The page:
Did a bunch of cleaning in the morning and other simple logistical things that I had meant to do. Sat with my coffee and also enjoyed just reading various articles for a while too. Spent much of the day enjoying the snowfall outside while making a presentation about a research paper for a meeting this week. It’s wild how we went from 60 degree weather yesterday back to today’s Winter.
I was revisiting this article about the IDF and how they deconstruct spaces to reuse them to their purposes. It’s all inspired by postmodernist theory which I think just couches it in some weird intellectual theory thats completely unnecessary - it seems to me that its just a way of subverting the enemy’s expectations and utilizing a space differently is just a way of doing that. Nothing particularly postmodernist about that as you’re still relying on truths about the world to make that happen. This article does a good job of describing the horrors that the everyday occupants of these homes experience when the IDF literally explodes through their walls because they have “deconstructed space”. A tangible evil manifestation of postmodernism in reality for the many affected by this “walking through walls” who are just trying to live their life.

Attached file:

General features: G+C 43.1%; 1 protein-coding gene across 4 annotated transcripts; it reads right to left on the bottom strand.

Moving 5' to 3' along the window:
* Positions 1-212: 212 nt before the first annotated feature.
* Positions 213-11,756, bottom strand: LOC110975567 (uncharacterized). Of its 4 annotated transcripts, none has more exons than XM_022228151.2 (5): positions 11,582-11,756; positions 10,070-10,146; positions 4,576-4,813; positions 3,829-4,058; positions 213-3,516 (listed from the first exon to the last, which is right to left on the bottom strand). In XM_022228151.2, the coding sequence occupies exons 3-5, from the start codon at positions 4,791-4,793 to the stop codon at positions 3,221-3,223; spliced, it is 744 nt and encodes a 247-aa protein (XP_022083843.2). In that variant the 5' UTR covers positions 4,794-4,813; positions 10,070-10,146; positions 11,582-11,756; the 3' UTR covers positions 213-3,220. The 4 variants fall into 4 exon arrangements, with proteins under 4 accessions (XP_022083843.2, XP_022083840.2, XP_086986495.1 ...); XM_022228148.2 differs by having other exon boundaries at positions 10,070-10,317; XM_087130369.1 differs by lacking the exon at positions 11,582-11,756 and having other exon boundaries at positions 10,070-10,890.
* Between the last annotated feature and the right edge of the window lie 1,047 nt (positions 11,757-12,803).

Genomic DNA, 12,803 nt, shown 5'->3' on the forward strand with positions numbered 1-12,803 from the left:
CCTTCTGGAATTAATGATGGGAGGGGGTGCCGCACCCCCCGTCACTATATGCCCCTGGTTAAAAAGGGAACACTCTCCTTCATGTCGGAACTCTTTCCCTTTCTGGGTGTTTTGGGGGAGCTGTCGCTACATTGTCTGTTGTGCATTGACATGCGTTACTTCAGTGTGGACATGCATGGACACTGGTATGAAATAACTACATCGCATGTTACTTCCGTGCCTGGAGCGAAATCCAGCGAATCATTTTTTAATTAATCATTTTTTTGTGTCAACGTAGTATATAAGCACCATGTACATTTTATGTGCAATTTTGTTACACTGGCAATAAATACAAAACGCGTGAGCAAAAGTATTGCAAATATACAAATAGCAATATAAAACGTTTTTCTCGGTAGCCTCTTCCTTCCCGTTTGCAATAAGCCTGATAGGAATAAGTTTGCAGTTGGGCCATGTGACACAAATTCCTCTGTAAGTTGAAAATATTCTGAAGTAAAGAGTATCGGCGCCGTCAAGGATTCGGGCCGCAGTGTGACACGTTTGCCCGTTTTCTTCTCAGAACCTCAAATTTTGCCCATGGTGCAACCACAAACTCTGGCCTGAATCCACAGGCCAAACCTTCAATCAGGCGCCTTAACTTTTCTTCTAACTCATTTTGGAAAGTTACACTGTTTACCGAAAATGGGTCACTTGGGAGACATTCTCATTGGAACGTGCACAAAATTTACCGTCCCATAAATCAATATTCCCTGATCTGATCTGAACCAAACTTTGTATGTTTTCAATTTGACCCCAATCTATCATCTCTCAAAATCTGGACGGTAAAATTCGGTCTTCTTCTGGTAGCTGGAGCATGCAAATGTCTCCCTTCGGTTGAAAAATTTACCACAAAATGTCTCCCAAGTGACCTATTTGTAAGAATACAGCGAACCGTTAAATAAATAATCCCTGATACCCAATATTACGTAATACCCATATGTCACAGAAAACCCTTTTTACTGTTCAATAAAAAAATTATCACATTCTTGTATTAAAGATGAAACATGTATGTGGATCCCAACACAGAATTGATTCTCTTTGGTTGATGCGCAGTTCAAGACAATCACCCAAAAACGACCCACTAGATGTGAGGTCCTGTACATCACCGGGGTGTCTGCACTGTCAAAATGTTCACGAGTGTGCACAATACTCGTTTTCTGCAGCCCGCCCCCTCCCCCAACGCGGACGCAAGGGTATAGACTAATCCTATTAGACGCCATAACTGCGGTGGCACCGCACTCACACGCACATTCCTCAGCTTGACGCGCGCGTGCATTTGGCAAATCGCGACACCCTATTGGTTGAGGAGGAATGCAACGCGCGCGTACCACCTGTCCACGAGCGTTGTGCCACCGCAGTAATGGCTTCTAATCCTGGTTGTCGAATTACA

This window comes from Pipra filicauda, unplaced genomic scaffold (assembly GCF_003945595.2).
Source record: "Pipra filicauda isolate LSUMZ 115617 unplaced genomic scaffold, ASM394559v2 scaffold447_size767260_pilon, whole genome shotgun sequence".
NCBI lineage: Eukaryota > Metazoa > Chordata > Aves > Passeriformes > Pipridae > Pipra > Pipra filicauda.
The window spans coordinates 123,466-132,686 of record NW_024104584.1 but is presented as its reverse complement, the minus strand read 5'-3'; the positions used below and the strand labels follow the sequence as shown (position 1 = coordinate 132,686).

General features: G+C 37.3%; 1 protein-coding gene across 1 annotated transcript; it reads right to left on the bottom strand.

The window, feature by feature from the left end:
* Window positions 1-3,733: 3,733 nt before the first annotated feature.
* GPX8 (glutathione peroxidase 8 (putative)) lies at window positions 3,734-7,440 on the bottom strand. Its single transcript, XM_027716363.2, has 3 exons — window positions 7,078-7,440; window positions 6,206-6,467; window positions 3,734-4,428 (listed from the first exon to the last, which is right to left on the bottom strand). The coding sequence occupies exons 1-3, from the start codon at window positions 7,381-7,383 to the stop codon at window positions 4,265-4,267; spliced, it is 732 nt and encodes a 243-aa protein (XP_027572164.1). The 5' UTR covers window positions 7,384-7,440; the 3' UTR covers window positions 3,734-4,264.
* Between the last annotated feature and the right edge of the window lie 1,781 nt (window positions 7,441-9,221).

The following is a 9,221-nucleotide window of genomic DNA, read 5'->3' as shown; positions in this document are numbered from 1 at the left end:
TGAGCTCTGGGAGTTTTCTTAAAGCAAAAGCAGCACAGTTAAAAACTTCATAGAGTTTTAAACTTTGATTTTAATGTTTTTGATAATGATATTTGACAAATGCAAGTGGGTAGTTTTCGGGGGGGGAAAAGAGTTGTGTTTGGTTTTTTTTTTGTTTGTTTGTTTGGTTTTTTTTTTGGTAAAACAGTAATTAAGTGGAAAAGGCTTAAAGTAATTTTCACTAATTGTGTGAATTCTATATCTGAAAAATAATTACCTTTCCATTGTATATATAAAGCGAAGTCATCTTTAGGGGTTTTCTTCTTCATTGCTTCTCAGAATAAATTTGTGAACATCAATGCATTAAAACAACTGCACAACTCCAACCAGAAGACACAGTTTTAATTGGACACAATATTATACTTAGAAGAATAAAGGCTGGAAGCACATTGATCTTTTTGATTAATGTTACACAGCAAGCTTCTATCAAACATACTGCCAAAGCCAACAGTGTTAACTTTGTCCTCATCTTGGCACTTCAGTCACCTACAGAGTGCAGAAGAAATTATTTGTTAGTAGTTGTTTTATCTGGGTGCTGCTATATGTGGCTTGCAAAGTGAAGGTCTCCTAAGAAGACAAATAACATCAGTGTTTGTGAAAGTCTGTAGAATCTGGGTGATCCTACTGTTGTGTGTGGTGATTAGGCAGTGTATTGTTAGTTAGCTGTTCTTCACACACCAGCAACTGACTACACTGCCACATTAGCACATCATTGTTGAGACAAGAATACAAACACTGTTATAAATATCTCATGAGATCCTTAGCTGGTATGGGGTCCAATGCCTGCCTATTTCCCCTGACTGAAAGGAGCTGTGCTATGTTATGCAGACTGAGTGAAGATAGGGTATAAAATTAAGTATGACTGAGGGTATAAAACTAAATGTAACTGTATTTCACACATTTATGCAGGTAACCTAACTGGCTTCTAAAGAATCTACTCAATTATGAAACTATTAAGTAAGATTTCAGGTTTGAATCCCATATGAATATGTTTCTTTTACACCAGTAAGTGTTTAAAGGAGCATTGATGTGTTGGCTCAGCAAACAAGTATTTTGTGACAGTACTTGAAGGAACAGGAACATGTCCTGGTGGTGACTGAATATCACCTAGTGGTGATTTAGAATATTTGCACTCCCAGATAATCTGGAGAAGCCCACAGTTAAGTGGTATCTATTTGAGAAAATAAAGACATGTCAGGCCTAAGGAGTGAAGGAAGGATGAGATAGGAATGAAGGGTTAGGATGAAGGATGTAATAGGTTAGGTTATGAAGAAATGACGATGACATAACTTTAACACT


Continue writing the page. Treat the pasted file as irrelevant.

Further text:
I think this postmodernist idea of thinking about space is at least right that thinking about physical spaces differently can be very useful, but I would argue against postmodernism in that because of objective realities there are better ways to utilize spaces in certain ways. Imagine you want to have a space to is conducive to good social interactions when having guests over for a party. Imagine one setup where its literally an office with cubicles in number equal to the number of the guests, or one in which the room is arranged to have little enclaves of seating for a limited number of people, which are then surrounded by open space. The answer seems obvious. I think intentional design of a space can be very beneficial into creating special experiences within that space. MIT’s Radiation Lab, Bell Labs, and Xerox PARC are all examples off the top of my head that were unique spaces that led to very special events. The spaces seemed to contribute to the productivity and idea generation at those places. I think we should be trying to understand that and now how to use spaces in a warzone.
Pretty much just listened to this plunderphonics album from yesterday on loop all day.
In a bit of an intermediate phase. I ended up deciding to read two books that my advisor recommended quite a while ago as they’ve piqued my interest but I never made the time to read them. I’m changing that now! The Rings of Saturn by W. G. Sebald, and On The Move by Oliver Sacks.